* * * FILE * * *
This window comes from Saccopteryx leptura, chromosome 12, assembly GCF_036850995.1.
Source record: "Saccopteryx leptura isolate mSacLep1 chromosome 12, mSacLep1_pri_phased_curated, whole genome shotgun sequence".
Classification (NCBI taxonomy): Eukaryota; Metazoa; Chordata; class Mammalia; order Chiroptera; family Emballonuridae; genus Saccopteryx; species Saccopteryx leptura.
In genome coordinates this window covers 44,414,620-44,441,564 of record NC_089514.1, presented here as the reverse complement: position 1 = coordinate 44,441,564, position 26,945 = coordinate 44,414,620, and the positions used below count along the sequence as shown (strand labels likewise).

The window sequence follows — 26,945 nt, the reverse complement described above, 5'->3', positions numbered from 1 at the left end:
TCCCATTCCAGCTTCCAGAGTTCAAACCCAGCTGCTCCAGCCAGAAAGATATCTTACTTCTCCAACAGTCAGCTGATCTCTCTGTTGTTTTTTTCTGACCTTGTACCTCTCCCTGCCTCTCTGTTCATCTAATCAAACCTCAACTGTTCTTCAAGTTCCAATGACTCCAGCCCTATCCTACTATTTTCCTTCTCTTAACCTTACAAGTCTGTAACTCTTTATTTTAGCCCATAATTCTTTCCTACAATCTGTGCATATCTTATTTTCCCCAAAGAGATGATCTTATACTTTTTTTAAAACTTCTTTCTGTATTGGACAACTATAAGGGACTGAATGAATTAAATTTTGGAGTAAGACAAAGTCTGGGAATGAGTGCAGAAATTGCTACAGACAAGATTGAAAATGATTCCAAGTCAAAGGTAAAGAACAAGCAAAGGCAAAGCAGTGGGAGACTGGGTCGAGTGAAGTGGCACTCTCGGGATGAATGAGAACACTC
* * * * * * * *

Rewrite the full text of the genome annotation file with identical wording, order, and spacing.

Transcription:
This window comes from Saccopteryx leptura, chromosome 12, assembly GCF_036850995.1.
Source record: "Saccopteryx leptura isolate mSacLep1 chromosome 12, mSacLep1_pri_phased_curated, whole genome shotgun sequence".
Classification (NCBI taxonomy): Eukaryota; Metazoa; Chordata; class Mammalia; order Chiroptera; family Emballonuridae; genus Saccopteryx; species Saccopteryx leptura.
In genome coordinates this window covers 44,414,620-44,441,564 of record NC_089514.1, presented here as the reverse complement: position 1 = coordinate 44,441,564, position 26,945 = coordinate 44,414,620, and the positions used below count along the sequence as shown (strand labels likewise).

The window sequence follows — 26,945 nt, the reverse complement described above, 5'->3', positions numbered from 1 at the left end:
TCCCATTCCAGCTTCCAGAGTTCAAACCCAGCTGCTCCAGCCAGAAAGATATCTTACTTCTCCAACAGTCAGCTGATCTCTCTGTTGTTTTTTTCTGACCTTGTACCTCTCCCTGCCTCTCTGTTCATCTAATCAAACCTCAACTGTTCTTCAAGTTCCAATGACTCCAGCCCTATCCTACTATTTTCCTTCTCTTAACCTTACAAGTCTGTAACTCTTTATTTTAGCCCATAATTCTTTCCTACAATCTGTGCATATCTTATTTTCCCCAAAGAGATGATCTTATACTTTTTTTAAAACTTCTTTCTGTATTGGACAACTATAAGGGACTGAATGAATTAAATTTTGGAGTAAGACAAAGTCTGGGAATGAGTGCAGAAATTGCTACAGACAAGATTGAAAATGATTCCAAGTCAAAGGTAAAGAACAAGCAAAGGCAAAGCAGTGGGAGACTGGGTCGAGTGAAGTGGCACTCTCGGGATGAATGAGAACACTC